Prize Winner

FAHSS

Streaming Media

Type of Proposal

Digital Poster

Start Date

29-3-2016 1:00 PM

End Date

29-3-2016 2:20 PM

Faculty

Faculty of Arts, Humanities and Social Sciences

Faculty Sponsor

Dr. Dusty Johnstone

Abstract

This research aims to understand how women label or acknowledge unwanted sexual experiences that occurred due to verbal coercion or pressure, and the role of their relationship with the man whom they had this experience with. Past research on acknowledgement shows that between 15 and 85% of women do not label unwanted sexual experiences that meet the legal definition of sexual assault as an assault or as rape. The woman’s relationship to the perpetrator has been found to be influential in the labelling process, however, the current literature is lacking in-depth examinations of the role of the relationship. In addition, research has shown that verbal forms of coercion are less commonly acknowledged as rape or sexual assault. Due to this effect on the labelling process, and the commonality of coercion in heterosexual scripts, questions regarding how women understand or acknowledge experiences of verbal coercion in different types of relationships need to be addressed. Participants will be approximately 30 undergraduate women, who indicated in a screening questionnaire that they had experienced an act of verbal coercion by a man, and that they had not ever been raped or sexually assaulted. Data will be collected across the Winter 2016 semester using qualitative methods, through an online survey of open-ended questions about the woman’s relationship (or lack thereof) to the perpetrator, a narrative about the verbally coerced experience, and questions about their labelling and understanding of the event. This ongoing research forms the author’s undergraduate thesis. Results will be reported in April 2016.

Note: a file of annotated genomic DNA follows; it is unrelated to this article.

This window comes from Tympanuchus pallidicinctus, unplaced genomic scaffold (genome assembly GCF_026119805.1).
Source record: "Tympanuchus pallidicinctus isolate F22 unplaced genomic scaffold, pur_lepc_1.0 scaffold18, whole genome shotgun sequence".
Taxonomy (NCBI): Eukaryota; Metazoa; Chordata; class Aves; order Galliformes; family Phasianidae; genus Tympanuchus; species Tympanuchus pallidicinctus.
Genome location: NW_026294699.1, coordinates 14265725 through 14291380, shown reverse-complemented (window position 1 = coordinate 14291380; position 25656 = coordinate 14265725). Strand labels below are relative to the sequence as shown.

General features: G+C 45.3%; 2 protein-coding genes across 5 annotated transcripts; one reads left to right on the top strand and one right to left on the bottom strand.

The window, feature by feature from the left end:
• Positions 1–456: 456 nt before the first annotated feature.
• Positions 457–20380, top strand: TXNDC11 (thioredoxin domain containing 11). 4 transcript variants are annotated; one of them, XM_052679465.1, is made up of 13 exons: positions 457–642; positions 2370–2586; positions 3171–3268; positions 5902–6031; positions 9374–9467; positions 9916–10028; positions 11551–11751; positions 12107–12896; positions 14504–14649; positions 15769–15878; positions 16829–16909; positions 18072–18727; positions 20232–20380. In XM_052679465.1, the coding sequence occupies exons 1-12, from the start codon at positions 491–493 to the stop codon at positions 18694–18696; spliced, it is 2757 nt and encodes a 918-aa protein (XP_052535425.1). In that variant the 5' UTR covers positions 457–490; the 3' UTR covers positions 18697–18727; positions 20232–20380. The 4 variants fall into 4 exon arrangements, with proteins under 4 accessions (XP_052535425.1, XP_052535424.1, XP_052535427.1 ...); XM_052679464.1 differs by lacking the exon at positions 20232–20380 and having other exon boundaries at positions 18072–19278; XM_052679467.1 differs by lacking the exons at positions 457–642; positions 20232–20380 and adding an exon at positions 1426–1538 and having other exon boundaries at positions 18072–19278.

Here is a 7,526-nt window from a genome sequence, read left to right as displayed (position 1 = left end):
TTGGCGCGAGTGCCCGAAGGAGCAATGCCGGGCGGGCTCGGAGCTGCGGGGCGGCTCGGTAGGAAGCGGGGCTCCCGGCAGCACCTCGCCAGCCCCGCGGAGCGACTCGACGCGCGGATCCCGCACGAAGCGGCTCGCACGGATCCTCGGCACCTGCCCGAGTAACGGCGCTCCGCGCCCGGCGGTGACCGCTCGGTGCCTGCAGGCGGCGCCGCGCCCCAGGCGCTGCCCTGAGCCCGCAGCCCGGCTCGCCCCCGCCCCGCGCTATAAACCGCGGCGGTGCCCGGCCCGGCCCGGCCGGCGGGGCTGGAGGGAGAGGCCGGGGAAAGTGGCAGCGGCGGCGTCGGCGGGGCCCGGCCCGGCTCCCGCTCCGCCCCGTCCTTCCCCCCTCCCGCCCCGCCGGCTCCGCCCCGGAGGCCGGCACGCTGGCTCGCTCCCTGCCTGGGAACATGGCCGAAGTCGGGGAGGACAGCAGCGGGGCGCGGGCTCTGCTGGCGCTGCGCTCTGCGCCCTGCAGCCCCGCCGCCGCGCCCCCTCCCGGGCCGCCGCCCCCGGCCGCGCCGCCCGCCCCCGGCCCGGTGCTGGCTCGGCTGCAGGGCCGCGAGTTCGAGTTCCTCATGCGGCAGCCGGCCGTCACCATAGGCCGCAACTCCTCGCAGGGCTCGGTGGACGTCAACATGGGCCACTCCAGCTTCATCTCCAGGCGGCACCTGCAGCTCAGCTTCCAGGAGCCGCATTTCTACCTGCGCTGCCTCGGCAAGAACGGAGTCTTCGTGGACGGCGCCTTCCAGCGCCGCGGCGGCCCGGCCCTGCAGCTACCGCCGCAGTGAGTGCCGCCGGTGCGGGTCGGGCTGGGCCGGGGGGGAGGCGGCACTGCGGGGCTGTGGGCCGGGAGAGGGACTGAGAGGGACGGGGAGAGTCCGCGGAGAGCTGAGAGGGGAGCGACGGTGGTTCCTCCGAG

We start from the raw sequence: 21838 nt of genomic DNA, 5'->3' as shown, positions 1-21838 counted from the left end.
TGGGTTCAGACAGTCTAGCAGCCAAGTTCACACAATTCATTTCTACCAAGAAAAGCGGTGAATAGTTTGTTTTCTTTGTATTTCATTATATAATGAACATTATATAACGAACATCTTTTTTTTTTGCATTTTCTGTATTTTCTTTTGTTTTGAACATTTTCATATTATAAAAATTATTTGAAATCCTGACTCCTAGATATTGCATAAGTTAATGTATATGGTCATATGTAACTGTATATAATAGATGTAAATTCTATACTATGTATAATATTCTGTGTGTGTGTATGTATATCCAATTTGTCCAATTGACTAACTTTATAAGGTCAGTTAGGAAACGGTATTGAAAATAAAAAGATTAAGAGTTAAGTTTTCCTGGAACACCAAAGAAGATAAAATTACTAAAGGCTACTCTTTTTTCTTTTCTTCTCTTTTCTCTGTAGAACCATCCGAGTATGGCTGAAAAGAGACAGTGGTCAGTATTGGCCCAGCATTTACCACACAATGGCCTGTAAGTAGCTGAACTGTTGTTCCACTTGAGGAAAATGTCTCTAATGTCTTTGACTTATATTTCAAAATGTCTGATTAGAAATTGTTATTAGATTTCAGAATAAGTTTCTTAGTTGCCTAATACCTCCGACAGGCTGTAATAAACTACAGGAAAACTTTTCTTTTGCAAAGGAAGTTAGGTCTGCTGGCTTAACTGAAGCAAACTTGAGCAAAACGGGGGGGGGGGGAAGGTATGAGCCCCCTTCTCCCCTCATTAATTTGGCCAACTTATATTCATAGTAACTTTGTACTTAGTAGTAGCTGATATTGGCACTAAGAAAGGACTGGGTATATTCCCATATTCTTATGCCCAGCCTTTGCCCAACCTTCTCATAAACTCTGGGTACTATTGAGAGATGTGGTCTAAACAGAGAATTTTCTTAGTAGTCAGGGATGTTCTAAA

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Mar 29th, 1:00 PM Mar 29th, 2:20 PM

A Study of Women's Experiences with Verbal Sexual Coercion

This research aims to understand how women label or acknowledge unwanted sexual experiences that occurred due to verbal coercion or pressure, and the role of their relationship with the man whom they had this experience with. Past research on acknowledgement shows that between 15 and 85% of women do not label unwanted sexual experiences that meet the legal definition of sexual assault as an assault or as rape. The woman’s relationship to the perpetrator has been found to be influential in the labelling process, however, the current literature is lacking in-depth examinations of the role of the relationship. In addition, research has shown that verbal forms of coercion are less commonly acknowledged as rape or sexual assault. Due to this effect on the labelling process, and the commonality of coercion in heterosexual scripts, questions regarding how women understand or acknowledge experiences of verbal coercion in different types of relationships need to be addressed. Participants will be approximately 30 undergraduate women, who indicated in a screening questionnaire that they had experienced an act of verbal coercion by a man, and that they had not ever been raped or sexually assaulted. Data will be collected across the Winter 2016 semester using qualitative methods, through an online survey of open-ended questions about the woman’s relationship (or lack thereof) to the perpetrator, a narrative about the verbally coerced experience, and questions about their labelling and understanding of the event. This ongoing research forms the author’s undergraduate thesis. Results will be reported in April 2016.